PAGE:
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Donald Trump vs. Apple legal dispute looms as POTUS slams the company’s refusal to unlock criminal’s iPhones
It looks like Apple will soon be dragged into a legal fight against President Donald Trump and the US Department of Justice. The point of contention this time is the company’s alleged refusal to cooperate with investigators on last month’s shooting incident at the naval base in Pensacola, Florida.
President Donald Trump took to social media to announce his displeasure over Apple’s refusal to unlock the encryption on the iPhones used by the shooter. The POTUS hinted that the company should reciprocate the government’s efforts in helping its business.
“We are helping Apple all of the time on TRADE and so many other issues, and yet they refuse to unlock phones used by killers, drug dealers and other violent criminal elements,” President Donald Trump tweeted on Wednesday. “They will have to step up to the plate and help our great Country, NOW! MAKE AMERICA GREAT AGAIN.”
Attorney General William Barr is also accusing Apple of basically the same thing, according to The Verge. The tech firm reportedly did not provide “substantive assistance” to the FBI to unlock the killer’s phones.
However, Apple claims that it has been assisting the FBI with the Pensacola case since December. The company even handed over gigabytes of data to the investigators of the case and has not hidden any information related to the phones. The company also stated that it has responded timely with each request from the FBI.
“We responded to each request promptly, often within hours, sharing information with FBI offices in Jacksonville, Pensacola and New York,” Apple said in a statement, as reported by The Verge. “The queries resulted in many gigabytes of information that we turned over to investigators. In every instance, we responded with all of the information that we had.”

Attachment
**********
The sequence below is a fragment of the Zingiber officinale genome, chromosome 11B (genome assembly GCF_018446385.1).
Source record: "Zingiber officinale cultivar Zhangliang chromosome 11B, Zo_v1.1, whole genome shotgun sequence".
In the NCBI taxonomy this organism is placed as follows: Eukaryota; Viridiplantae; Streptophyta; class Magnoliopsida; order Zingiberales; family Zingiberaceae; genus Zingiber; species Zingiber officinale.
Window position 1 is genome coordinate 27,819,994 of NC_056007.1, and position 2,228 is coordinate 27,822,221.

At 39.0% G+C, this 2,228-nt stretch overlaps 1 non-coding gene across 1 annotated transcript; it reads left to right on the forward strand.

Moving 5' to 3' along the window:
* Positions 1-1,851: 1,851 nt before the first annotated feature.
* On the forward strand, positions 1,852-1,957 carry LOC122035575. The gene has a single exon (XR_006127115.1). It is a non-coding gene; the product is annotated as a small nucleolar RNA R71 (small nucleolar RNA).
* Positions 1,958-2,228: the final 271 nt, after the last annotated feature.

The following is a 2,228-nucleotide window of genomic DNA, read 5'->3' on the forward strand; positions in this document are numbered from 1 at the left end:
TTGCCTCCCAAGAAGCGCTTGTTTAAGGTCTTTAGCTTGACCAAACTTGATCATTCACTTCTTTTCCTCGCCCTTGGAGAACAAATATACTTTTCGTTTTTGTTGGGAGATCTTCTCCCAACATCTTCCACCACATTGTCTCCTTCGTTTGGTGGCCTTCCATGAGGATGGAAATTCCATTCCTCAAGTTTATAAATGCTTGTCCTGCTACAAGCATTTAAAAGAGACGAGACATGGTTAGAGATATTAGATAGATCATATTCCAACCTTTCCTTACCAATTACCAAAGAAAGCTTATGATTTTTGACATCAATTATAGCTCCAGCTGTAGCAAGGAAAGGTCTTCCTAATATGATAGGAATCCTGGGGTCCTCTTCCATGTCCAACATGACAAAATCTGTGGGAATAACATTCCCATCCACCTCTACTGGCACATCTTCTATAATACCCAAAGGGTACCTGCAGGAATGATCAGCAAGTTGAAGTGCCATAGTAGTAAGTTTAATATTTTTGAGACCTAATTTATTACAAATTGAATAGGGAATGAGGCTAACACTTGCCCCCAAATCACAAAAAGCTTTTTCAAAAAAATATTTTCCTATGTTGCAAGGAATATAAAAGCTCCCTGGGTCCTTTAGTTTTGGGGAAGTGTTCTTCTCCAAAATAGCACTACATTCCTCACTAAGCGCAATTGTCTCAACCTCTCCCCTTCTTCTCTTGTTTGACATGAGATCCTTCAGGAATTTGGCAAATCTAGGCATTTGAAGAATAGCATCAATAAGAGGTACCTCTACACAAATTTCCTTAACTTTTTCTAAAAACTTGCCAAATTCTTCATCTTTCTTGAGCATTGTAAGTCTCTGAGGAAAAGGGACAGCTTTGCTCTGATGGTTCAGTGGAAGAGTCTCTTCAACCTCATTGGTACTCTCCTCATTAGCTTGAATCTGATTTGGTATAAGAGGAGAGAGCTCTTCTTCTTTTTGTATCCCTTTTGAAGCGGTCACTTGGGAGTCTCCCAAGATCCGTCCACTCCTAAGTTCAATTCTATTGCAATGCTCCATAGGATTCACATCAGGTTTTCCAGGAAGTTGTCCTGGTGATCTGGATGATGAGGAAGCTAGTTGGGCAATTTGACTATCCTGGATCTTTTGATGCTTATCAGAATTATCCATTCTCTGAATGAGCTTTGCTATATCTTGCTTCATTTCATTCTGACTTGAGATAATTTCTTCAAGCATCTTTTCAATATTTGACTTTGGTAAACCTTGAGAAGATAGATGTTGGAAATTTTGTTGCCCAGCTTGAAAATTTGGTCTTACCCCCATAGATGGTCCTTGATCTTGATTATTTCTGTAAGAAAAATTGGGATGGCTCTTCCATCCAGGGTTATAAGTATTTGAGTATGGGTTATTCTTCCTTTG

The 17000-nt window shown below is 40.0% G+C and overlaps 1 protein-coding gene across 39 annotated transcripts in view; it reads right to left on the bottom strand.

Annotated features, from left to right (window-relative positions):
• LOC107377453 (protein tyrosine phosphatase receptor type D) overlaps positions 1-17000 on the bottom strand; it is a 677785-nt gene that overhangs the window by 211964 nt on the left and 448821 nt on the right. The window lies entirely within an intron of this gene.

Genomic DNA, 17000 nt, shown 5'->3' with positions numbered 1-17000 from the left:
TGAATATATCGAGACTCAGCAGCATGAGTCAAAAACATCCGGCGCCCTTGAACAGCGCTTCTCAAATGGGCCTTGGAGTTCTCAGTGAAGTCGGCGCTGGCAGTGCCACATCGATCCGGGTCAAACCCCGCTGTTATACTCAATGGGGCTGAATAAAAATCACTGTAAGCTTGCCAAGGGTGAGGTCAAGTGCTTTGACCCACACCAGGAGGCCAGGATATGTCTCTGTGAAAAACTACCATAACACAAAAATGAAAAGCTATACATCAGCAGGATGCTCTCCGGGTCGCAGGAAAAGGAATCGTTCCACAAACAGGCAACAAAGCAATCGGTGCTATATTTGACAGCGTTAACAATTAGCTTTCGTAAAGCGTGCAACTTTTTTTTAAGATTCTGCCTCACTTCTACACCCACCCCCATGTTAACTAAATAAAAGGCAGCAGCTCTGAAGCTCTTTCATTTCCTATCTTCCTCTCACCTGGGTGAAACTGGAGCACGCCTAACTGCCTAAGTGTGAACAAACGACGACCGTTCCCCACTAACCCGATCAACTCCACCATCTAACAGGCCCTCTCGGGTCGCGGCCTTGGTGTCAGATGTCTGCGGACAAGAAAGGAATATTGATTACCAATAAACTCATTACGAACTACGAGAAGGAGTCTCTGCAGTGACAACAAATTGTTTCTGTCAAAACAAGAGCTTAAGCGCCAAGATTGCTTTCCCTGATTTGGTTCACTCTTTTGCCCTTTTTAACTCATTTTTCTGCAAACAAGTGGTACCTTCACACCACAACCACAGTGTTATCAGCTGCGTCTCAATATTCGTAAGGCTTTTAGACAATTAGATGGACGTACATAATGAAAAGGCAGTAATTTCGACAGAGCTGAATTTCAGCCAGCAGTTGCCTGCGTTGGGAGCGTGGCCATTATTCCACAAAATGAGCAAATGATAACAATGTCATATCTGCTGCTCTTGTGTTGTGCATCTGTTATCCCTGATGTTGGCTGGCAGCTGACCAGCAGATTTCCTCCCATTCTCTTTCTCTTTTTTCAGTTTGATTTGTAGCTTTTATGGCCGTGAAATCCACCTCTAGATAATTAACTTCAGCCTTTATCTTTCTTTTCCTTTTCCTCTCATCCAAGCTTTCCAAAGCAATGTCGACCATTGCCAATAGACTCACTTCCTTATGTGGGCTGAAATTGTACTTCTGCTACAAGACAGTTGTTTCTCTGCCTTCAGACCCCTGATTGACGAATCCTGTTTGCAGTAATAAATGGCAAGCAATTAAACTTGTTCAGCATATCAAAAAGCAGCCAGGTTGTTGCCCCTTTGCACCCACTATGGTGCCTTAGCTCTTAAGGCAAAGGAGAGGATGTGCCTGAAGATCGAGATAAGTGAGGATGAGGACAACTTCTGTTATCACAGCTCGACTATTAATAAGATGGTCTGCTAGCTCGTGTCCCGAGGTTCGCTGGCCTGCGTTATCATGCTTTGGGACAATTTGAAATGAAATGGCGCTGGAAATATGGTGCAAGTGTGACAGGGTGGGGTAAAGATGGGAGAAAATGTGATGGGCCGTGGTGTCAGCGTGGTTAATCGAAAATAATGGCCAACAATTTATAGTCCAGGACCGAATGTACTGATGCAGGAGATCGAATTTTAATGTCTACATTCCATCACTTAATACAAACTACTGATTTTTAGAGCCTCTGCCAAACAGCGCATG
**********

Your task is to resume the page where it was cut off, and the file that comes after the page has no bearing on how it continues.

That’s why the company said it was surprised by Barr’s accusation that it “has not given any substantive assistance.” In fact, the FBI only recently asked for assistance.
“The FBI only notified us on January 6th that they needed additional assistance — a month after the attack occurred, “ Apple added. “Only then did we learn about the existence of a second iPhone associated with the investigation and the FBI’s inability to access either iPhone. It was not until January 8th that we received a subpoena for information related to the second iPhone, which we responded to within hours.”
Apple also said that it’s impossible to unlock someone’s iPhone without the codes as the system has been designed that way. There is no backdoor to speak of, one that could be used to gain entry into the phone’s encrypted system.
“We have always maintained there is no such thing as a backdoor just for the good guys,” the tech company explained. “Backdoors can also be exploited by those who threaten our national security and the data security of our customers.”